I am alarmed by an article published November 2019 in the journal Nature, “Avert catastrophe now in Africa’s Sahel”. Already there are thousands of people escaping Africa to Europe. We may see another genocide if crowding and conditions worsen in the Sahel.

4 suggestions to Prevent Catastrophe:

Invest in girls’ education and reconsider marriage laws. We all know that educating girls and women is one of the best ways to slow population growth—plus education is good in itself. What is less well known is that the norm in many places is for girls to be subjected to an arranged marriage when they are teens or younger.

Expand access to family planning. I spent time in Northern Ghana where large families are common. A program to increase access to family planning did little to slow growth. Why? Apparently the people there are loath to discard traditions and benefit from small family size. Organizations such as the Population Media Center could help change old practices.

Increase agricultural production. No till farming, mulching and techniques of water harvesting can increase production markedly.

Act now. The best chance to slow emigration from the Sahel and prevent disaster needs international aid to act quickly. However, the Sahel would be less likely to explode if ICPD had focused more on population 25 years ago.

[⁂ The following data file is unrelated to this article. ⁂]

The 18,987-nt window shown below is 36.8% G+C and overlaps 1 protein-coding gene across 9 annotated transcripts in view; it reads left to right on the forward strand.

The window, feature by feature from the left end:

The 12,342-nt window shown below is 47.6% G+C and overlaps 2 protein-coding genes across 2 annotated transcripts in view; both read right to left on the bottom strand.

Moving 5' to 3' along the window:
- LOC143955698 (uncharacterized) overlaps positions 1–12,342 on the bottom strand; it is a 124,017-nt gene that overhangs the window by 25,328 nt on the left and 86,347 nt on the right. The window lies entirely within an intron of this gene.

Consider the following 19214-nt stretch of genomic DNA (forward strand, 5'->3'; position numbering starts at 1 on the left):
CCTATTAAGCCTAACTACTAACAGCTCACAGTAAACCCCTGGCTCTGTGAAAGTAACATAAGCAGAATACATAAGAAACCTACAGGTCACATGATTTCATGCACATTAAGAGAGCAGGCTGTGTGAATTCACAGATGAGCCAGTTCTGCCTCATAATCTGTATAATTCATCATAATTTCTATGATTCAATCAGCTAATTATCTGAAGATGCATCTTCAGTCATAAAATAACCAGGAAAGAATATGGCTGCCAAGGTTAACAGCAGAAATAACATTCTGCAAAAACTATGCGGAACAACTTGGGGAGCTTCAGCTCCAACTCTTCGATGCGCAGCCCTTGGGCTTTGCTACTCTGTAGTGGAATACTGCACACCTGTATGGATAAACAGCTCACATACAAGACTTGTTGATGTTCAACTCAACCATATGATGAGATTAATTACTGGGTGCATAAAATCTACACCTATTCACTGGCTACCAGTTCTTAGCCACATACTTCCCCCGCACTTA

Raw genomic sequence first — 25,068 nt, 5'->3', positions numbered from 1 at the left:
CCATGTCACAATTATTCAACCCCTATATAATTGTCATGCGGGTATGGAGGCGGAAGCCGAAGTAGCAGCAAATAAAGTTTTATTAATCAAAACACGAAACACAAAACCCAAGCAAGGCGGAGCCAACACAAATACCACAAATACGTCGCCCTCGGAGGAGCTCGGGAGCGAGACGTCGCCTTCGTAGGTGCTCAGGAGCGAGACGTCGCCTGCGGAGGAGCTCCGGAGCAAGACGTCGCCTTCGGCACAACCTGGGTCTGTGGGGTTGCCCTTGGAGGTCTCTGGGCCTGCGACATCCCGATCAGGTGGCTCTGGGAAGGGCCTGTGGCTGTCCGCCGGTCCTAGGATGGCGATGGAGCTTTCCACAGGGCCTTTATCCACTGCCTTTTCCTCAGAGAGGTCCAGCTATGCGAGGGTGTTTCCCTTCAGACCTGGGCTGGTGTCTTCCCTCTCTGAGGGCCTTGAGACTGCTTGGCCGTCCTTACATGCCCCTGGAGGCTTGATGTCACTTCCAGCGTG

© Richard Grossman MD, 2019

Categories
Population

Combat Overpopulation Denial

“Most economic fallacies derive from the tendency to assume that there is a fixed pie, that one party can gain only at the expense of another.” 

           Milton Friedman

            I first met people who denied the population problem in 1994 at the International Conference on Population and Development. They supported their claim that there was no population problem with the statement that all the world’s people could fit into Texas.

            Well, they are correct, however there are problems with this contention. If everybody crowded into Texas we would each have almost a thousand square feet! That’s plenty of room, wouldn’t you say?

            What about food? where would food come from, and how would it get distributed to all those people? What about drinking water? How would we stay warm in the winter? And what would happen to all the waste? Clearly people require more than just a thousand square feet.

            How much land does each person currently use? The best way of calculating this seems to be the Ecological Footprint. The EF has been calculated for people in many countries, and combines the land needed to live on, grow our food on, the area needed to develop natural resources and also the land to dispose of our waste. It is a comprehensive method of evaluating a person’s impact on Earth, although it does leave out one factor. More about that factor below.

            The area of land in square feet, and the world population, are both very large numbers, of course. The EF only includes what is called “bioproductive” land—leaving out mountains and deserts. It turns out that an average citizen of the world is using about 291,000 square feet of land, or about 6 2/3 acres. This is more than 290 times the area allotted if we all squeezed into Texas! The people who deny overpopulation use an argument that is based on drastic misinformation.